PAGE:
S.H.A.D.E., the Super Human Advanced Defence Executive, first appeared in SEVEN SOLDIERS: FRANKENSTEIN #3.

Apparently Darkseid has managed to burn out Puff Daddy's body.

Pg. 2:

In keeping with DCU New York's being full of planned-but-not-yet-executed architectural projects from our world, the building Überfraulein is crashing through here is 200 Greenwich Street.

Pg. 3:

"Know evil": the bit with the moving finger writing is similar to the way the mysterious hand used to write messages on the Source Wall. This time, though, the digit in question is more... digital. (In the comments, Renegade Photography also notes the should've-been-obvious Biblical allusion.)

Father Time here is the version we saw in FRANKENSTEIN (who had his face ripped off by Black Adam during World War III II), not the reborn version(s) we saw in UNCLE SAM AND THE FREEDOM FIGHTERS. Curious.

Taleb is Taleb Beni Khalid, the Black King of Checkmate, created by Greg Rucka and Jesus Saiz; he first appeared in CHECKMATE #1 in 2006.

I'm guessing what they found is the Spear of Destiny, not the Ark of the Covenant, but that doesn't stop Taleb from making a "Raiders of the Lost Ark" joke. (You know, that movie Philip Tan thinks is nothing special... amusingly, an actor named Philip Tan appeared in "Indiana Jones and the Temple of Doom"...)

Down in the comments, Matt/Kyle makes the excellent point that the Question's involvement with S.H.A.D.E. could be a nod toward the faceless Global Peace Agency operatives from Jack Kirby's OMAC.

Pg. 4:

You'd think, given the extra week this issue took for production stuff, somebody could've fixed the computer-font problems here. Which is to say: this isn't "berfraulein," it's gotta be "Überfraulein"--the Nazi Supergirl. What she's saying, translated from German, is "No. It's the... the bleeding heavens. Hell... is... is here." Which is probably a reference to the red skies as the Bleed from THE AUTHORITY, if that recent Morrison interview is any indication. Also, Chris Eckert unpacks the run-up to "Nazi superheroes from Earth-10" over at Funnybook Babylon.

Pg. 5:

Calvin "Cave" Carson and his team (Bulldozer Smith, Christie Madison and Johnny Blake), created by France Herron and Bruno Premiani, first appeared in THE BRAVE AND THE BOLD #31 in 1960. The "cave art" is the Metron design/sigil, and doesn't it look like the scales of justice too? In fact, since the "director's cut" of FC #1 notes that the Anthro sequence happens in what is now New York (so the Statue of Liberty bit is a time fluctuation, not time-and-space), this might well be the version of it we saw Anthro drawing near the end of #1.

Nix is about to get recruited by Zillo Valla, one of his old Monitor comrades; we'll see her again on pg. 13.

Pg. 6:

The woman with gray hair is Jay's wife Joan Garrick, created by Gardner Fox and Harry Lampert, who first appeared in FLASH COMICS #1 in 1940.

Pp. 8-9:

"Red-shifting toward the speed of light": This is almost certainly a reference to the relativistic Doppler effect and an allusion to the red/black color scheme, but wouldn't it be great if it had something to do with the Khunds from SUPERBOY AND THE RAVERS?

I totally love the line "it's a little-known fact that death can't travel faster than the speed of light."

Pg. 10:

Oh hey, it's the Hall of Doom! (But why have Libra and crew relocated here from the community center/strip club? Per Dwayne McDuffie's Injustice League storyline in JUSTICE LEAGUE OF AMERICA, the Hall is located in Florida swampland, which is quite a commute from Central/Keystone City.)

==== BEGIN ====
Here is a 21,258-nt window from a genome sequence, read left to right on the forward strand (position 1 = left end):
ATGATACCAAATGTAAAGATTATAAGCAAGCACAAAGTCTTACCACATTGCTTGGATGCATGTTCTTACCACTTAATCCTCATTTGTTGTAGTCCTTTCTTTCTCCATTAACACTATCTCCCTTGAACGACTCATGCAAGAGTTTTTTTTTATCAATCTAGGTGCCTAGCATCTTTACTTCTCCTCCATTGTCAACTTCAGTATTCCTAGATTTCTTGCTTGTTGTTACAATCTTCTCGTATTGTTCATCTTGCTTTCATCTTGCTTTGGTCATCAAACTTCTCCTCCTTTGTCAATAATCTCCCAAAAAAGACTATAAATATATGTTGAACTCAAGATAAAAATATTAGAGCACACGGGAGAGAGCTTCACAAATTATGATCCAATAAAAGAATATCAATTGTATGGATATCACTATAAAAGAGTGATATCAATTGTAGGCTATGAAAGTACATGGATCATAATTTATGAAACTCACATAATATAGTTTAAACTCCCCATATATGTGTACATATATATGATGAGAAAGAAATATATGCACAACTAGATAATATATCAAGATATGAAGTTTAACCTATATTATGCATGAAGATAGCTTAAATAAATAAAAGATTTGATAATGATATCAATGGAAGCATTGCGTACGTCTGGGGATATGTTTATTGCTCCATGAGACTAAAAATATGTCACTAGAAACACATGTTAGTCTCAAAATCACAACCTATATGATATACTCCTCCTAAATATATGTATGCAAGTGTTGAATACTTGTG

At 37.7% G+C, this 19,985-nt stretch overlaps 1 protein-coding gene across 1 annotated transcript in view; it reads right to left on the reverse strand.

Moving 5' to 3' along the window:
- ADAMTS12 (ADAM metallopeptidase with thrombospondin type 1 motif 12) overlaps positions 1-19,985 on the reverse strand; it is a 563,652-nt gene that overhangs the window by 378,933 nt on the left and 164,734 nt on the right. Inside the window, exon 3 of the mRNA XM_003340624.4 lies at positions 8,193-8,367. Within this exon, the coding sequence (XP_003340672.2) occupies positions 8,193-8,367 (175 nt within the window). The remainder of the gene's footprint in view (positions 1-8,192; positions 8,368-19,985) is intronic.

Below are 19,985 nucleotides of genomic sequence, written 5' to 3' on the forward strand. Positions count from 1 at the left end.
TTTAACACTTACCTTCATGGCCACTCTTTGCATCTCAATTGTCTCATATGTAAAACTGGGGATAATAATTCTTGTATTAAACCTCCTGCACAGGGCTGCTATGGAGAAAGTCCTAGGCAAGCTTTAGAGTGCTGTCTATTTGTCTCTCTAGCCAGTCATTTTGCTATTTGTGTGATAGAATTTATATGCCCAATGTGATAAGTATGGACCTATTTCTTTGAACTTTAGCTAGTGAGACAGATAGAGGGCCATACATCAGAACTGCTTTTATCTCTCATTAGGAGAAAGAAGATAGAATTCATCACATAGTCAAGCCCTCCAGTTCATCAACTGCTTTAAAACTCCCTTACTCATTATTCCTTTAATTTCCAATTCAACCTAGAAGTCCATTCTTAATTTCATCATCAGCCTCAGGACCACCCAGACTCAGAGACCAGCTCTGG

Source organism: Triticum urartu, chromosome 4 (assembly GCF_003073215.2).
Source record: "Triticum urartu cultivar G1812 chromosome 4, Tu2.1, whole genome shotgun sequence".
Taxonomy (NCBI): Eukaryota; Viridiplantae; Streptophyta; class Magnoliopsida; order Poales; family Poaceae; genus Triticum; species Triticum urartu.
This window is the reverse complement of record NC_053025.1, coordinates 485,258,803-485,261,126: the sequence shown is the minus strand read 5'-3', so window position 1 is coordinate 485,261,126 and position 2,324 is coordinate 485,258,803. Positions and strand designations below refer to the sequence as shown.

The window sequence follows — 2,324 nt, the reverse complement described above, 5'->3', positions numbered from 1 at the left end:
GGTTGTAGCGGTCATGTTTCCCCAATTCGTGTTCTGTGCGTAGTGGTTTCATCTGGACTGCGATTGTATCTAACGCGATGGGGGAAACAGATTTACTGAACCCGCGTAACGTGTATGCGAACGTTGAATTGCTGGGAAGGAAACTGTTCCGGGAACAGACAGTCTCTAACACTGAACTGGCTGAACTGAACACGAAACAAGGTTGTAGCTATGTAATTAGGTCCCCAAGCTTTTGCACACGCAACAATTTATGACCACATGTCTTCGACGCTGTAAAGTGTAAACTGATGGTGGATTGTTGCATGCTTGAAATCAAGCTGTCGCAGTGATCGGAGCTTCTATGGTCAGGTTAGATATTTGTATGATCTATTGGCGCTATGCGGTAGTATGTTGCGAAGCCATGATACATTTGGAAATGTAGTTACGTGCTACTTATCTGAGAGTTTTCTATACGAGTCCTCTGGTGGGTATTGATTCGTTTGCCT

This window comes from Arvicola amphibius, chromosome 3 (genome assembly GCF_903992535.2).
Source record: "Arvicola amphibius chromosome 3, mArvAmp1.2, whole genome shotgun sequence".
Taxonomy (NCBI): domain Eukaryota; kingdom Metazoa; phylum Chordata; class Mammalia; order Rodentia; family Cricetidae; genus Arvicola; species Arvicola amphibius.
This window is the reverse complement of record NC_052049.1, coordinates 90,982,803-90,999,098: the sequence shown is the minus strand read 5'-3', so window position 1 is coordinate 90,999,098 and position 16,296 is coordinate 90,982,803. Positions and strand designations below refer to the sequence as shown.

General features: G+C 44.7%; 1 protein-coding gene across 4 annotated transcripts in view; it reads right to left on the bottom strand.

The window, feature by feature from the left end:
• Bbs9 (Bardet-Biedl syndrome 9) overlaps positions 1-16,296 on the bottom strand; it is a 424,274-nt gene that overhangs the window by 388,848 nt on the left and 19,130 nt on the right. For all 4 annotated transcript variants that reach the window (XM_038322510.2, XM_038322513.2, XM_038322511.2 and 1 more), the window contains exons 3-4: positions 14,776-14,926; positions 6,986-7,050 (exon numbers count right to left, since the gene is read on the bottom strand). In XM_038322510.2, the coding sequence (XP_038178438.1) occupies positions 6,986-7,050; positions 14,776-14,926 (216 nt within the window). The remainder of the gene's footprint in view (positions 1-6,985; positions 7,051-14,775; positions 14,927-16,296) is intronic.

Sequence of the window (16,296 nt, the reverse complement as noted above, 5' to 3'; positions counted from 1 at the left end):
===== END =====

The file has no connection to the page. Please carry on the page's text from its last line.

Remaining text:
The helmet is a variation on the one that Glorious Godfrey's Justifiers wore in FOREVER PEOPLE #3. The Justifiers aren't named here until the flyer on the last page, but it's clear that's what they are.

One of Luthor's bodyguards may be Mercy Graves (created by Bruce Timm and Paul Dini for Superman: The Animated Series; first appeared in comics in CATWOMAN #74 in 1999). (Or maybe not; E points out in the comments that they've had a falling out in INFINITY INC.) Anyone recognize the other one?

Pg. 11:

See Glorious Godfrey's banner in FOREVER PEOPLE #3: "Judge others! Enslave others! Kill others! Anti-Life will give you the right!"

I'm still wondering where ROGUES' REVENGE fits into this timeline: when does Luthor start "eating out of [Libra's] hand"? There's only a sub-24-hour window when that might have happened before the transformation of the world, and you'd think that telling Luthor to "renounce science" would be the very best way to tick him off.

Pg. 12:

I'm pretty sure a Metropolis Memorial Hospital has only previously appeared in fan-fiction.

Dirk Armstrong is a conservative opinion columnist for the Daily Planet, who first appeared in 1996 in SUPERMAN: THE MAN OF TOMORROW #6.

Jimmy knew that Clark is Superman as of a few issues into COUNTDOWN, right? Has anything reversed that?

Pg. 14:

The Celestials, created by Jack Kirby, first appeared in THE ETERNALS #1--no, wait.

Pg. 15:

Hey, Black Lightning finally gets a speaking part! So now I get to mention that he was created by Tony Isabella and Trevor Von Eeden, and first appeared in BLACK LIGHTNING #1 in 1977.

The All-Star Squadron first appeared in 1981's JUSTICE LEAGUE OF AMERICA #193, but I'm pretty sure this is the first we've heard of Article X. I thought FDR assembled the A-SS the way all subsequent super-teams have been assembled: by spreading out a bunch of photographs on a tabletop.

Pg. 16:

Oracle, as Barbara Gordon/Batgirl, was created by Gardner Fox and Carmine Infantino, and first appeared in 1967's DETECTIVE COMICS #359. She became Oracle in 1989's SUICIDE SQUAD #23, by John Ostrander and Luke McDonnell. As for the mysterious new Aquaman... he's mysterious. But perhaps he's the one who turned up in REQUIEM. (The original version, created by Mort Weisinger and Paul Norris, first appeared in 1941 in MORE FUN COMICS #73.) Is the seahorse he's riding Storm?